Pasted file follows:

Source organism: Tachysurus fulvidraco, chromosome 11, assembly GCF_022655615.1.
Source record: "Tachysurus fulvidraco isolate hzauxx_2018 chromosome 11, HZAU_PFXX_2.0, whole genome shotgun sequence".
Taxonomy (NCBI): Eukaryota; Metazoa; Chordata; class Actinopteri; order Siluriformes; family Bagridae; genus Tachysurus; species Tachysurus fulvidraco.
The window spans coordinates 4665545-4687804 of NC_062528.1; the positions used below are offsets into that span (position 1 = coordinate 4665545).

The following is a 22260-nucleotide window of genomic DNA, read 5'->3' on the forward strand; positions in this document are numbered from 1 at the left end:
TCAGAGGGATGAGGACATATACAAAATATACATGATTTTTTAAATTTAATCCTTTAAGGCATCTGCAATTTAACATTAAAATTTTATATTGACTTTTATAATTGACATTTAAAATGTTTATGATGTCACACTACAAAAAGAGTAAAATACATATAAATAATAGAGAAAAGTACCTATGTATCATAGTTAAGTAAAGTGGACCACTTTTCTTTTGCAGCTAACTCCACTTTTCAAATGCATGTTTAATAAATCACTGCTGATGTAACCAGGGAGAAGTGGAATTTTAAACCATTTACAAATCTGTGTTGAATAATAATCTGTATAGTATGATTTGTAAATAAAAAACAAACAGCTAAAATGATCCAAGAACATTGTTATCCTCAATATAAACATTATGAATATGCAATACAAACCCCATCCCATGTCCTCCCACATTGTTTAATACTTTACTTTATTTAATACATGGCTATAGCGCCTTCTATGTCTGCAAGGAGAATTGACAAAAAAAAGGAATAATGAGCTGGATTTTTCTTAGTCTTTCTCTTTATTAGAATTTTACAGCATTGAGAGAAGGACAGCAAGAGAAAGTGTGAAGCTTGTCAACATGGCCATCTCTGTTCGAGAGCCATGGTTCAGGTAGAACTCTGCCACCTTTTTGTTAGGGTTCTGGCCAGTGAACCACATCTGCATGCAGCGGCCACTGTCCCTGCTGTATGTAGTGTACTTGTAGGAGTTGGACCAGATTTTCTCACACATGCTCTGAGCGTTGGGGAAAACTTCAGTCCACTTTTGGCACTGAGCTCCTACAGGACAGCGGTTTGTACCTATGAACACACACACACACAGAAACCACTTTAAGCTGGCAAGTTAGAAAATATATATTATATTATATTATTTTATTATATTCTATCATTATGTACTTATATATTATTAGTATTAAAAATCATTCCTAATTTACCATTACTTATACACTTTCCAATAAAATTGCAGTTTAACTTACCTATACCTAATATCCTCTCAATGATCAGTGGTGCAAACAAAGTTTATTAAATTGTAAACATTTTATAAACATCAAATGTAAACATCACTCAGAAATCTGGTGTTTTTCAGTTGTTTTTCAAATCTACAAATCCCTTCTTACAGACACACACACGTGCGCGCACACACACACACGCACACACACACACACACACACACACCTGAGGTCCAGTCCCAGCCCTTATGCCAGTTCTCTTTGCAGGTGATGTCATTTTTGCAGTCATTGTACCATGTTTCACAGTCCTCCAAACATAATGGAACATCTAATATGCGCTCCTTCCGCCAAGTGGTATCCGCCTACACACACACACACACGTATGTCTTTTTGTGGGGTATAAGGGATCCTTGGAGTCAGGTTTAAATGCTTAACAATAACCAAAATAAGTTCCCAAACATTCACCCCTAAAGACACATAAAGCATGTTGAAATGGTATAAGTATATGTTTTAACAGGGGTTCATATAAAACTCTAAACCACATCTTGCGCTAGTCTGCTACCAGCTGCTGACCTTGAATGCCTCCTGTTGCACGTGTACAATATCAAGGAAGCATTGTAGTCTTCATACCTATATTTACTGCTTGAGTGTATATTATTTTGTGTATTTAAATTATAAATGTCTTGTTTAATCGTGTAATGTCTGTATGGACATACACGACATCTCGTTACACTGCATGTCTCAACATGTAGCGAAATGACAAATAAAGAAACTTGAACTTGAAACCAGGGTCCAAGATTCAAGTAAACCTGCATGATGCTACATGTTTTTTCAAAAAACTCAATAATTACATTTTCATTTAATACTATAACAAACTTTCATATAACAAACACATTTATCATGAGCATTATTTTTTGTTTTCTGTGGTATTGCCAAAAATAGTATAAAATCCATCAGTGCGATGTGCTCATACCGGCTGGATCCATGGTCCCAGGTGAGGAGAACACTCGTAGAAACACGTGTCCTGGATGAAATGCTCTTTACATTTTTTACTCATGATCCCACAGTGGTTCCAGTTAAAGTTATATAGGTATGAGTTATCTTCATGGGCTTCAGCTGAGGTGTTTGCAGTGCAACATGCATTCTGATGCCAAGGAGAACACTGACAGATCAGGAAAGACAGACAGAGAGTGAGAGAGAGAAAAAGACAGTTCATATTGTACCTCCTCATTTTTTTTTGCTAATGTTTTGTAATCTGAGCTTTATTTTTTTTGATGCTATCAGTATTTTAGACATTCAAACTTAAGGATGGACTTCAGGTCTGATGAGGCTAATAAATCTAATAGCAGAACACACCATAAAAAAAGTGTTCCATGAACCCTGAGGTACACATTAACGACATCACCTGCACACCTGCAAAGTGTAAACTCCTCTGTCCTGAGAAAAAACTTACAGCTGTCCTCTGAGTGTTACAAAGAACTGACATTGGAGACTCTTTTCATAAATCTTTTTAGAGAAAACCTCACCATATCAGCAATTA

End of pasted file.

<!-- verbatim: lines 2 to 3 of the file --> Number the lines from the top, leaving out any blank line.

Source record: "Tachysurus fulvidraco isolate hzauxx_2018 chromosome 11, HZAU_PFXX_2.0, whole genome shotgun sequence".
Taxonomy (NCBI): Eukaryota; Metazoa; Chordata; class Actinopteri; order Siluriformes; family Bagridae; genus Tachysurus; species Tachysurus fulvidraco.